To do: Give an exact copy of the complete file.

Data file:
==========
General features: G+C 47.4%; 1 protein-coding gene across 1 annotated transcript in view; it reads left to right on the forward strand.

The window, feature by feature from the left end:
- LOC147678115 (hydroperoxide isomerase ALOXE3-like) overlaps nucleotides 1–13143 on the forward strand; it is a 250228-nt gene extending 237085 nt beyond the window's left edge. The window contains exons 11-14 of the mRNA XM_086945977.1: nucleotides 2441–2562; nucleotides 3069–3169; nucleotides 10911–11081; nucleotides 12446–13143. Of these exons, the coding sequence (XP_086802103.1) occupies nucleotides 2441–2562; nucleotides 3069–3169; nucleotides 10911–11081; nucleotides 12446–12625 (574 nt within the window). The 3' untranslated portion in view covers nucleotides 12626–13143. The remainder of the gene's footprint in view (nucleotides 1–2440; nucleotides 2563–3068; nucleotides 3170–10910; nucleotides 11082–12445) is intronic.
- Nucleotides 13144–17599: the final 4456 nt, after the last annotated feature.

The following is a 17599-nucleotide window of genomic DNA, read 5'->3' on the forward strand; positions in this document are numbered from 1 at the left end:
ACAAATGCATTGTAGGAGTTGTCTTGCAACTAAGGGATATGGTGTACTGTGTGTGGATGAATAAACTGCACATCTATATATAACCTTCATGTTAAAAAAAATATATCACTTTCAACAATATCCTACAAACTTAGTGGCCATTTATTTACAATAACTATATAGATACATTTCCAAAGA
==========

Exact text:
General features: G+C 47.4%; 1 protein-coding gene across 1 annotated transcript in view; it reads left to right on the forward strand.

The window, feature by feature from the left end:
- LOC147678115 (hydroperoxide isomerase ALOXE3-like) overlaps nucleotides 1–13143 on the forward strand; it is a 250228-nt gene extending 237085 nt beyond the window's left edge. The window contains exons 11-14 of the mRNA XM_086945977.1: nucleotides 2441–2562; nucleotides 3069–3169; nucleotides 10911–11081; nucleotides 12446–13143. Of these exons, the coding sequence (XP_086802103.1) occupies nucleotides 2441–2562; nucleotides 3069–3169; nucleotides 10911–11081; nucleotides 12446–12625 (574 nt within the window). The 3' untranslated portion in view covers nucleotides 12626–13143. The remainder of the gene's footprint in view (nucleotides 1–2440; nucleotides 2563–3068; nucleotides 3170–10910; nucleotides 11082–12445) is intronic.
- Nucleotides 13144–17599: the final 4456 nt, after the last annotated feature.

The following is a 17599-nucleotide window of genomic DNA, read 5'->3' on the forward strand; positions in this document are numbered from 1 at the left end:
ACAAATGCATTGTAGGAGTTGTCTTGCAACTAAGGGATATGGTGTACTGTGTGTGGATGAATAAACTGCACATCTATATATAACCTTCATGTTAAAAAAAATATATCACTTTCAACAATATCCTACAAACTTAGTGGCCATTTATTTACAATAACTATATAGATACATTTCCAAAGA